My watch list  

From C-H to C-C at room temperature

By oxidizing the iridium center of the reaction intermediate, scientists achieve arylation of C-H bonds at mild conditions


IBS, published in Nature Chemistry

Oxidation of the metal (M, iridium, blue pathway) leads to a 19 kcal/mol decrease in reaction's energy barrier, and allows the arylation to occur at room temperature.

Carbon-carbon (C-C) bonds make up the skeleton of all organic molecules. However, creating such ubiquitous C-C bonds artificially is still a complicated task. In particular, since several molecules used in medicine, pharmacology and material chemistry contain aryl groups, devising a way to efficiently and selectively introduce this chemical group is a major goal for organic chemists. Currently, most arylation reactions require harsh reaction conditions, including high temperatures and excess additives.

Scientists at the Center for Catalytic Hydrocarbon Functionalization, within the Institute for Basic Science (IBS, South Korea), devised a method to selectively introduce aryl groups into C-H bonds at room temperature. Published in Nature Chemistry, the study also clarifies the details of this reaction, which turned out to be different from the conventional idea.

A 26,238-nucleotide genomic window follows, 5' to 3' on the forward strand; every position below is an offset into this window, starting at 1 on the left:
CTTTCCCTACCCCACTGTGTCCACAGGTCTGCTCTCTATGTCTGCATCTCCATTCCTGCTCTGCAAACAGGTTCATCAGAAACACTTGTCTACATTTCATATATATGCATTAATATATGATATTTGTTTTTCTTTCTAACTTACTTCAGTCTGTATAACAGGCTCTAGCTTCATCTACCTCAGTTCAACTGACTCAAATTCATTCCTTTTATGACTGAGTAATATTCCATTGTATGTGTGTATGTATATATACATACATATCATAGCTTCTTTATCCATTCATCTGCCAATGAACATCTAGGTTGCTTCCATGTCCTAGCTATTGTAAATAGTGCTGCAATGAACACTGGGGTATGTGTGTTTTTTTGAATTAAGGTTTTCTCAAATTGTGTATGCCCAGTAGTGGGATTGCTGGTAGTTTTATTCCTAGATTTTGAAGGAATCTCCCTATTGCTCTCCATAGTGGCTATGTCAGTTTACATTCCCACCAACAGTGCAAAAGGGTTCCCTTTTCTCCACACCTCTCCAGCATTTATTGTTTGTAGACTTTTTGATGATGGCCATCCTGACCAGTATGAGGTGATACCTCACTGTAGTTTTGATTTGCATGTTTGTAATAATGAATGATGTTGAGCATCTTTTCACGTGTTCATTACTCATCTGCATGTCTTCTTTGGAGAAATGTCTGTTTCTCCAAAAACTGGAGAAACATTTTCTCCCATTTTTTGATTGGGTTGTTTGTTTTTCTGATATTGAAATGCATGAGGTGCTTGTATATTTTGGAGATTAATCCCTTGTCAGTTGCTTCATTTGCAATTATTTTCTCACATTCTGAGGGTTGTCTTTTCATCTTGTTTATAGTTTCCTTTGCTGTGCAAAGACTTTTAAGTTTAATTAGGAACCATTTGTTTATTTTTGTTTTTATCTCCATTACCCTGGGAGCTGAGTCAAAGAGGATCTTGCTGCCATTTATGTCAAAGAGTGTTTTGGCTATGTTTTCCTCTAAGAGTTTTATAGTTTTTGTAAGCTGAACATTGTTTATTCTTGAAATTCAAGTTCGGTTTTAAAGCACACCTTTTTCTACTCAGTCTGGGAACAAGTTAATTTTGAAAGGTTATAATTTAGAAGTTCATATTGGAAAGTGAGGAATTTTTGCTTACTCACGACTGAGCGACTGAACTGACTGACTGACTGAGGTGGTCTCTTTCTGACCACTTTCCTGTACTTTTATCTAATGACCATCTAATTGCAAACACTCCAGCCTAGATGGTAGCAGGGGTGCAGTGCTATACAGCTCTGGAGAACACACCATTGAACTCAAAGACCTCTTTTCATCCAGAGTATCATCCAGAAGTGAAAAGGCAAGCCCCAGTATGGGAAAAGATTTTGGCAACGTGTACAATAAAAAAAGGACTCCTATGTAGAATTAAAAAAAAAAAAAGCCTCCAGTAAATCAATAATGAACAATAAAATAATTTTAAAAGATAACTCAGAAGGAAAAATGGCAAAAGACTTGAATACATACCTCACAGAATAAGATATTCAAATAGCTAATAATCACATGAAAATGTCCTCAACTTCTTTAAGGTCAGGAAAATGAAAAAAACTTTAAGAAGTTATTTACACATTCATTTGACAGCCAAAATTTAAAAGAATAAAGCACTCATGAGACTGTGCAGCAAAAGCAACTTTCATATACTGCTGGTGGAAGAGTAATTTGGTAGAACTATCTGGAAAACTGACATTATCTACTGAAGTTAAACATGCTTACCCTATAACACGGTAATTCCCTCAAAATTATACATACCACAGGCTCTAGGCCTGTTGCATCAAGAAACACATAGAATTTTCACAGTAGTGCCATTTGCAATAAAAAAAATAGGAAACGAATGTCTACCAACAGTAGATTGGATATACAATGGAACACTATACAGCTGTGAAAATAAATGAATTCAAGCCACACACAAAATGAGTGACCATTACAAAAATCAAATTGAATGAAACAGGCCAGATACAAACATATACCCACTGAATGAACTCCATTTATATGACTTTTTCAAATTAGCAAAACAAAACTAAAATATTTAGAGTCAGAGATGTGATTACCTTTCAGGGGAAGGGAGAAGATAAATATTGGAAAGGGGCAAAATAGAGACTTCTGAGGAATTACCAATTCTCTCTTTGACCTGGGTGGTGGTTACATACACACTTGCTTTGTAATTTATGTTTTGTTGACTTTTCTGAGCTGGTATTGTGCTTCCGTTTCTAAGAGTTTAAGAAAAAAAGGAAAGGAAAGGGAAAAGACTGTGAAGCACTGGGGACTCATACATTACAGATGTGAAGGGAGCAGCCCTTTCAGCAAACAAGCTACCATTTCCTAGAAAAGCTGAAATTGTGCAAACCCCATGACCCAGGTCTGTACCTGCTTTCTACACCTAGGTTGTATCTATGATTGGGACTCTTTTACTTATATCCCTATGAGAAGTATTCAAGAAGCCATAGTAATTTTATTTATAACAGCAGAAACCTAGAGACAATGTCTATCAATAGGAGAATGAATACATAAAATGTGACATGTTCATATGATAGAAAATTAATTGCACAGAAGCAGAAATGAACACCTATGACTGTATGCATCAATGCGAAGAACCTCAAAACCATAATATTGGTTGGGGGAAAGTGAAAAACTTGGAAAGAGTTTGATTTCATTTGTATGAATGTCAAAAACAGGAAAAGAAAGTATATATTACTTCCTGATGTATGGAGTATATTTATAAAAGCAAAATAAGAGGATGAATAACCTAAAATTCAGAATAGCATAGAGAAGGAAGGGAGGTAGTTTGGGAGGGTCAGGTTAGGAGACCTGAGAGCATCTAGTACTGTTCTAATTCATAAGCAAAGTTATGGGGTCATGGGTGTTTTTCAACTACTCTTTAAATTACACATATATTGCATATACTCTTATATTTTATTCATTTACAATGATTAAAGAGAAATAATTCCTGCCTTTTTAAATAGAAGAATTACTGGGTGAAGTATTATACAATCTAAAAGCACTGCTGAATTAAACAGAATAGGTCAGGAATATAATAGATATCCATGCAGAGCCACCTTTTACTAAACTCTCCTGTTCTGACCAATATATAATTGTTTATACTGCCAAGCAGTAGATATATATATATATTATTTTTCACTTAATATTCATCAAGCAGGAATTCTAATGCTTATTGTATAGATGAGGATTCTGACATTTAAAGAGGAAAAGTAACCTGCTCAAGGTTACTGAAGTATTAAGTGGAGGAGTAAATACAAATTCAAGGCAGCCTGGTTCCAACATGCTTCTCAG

In simple terms, the procedure consists of three main steps. Firstly, the iridium catalyst activates the C-H containing substrate. Secondly, the arylsilane attacks the metal, creating an intermediate molecule. The team crystallized such intermediate and demonstrated that oxidizing the iridium center of the intermediate (third step) is beneficial to achieve a low energy arylation reaction.

The proposed reaction mechanism was verified with electroparamagnetic resonance, cyclic voltametry and computer simulations. "Developing more efficient and environmetally benign oxidation system is our next goal," concludes Kwangmin Shin, first author of the study.

Facts, background information, dossiers
  • Arylation
  • chemical reactions
More about Institute for Basic Science
Your browser is not current. Microsoft Internet Explorer 6.0 does not support some functions on Chemie.DE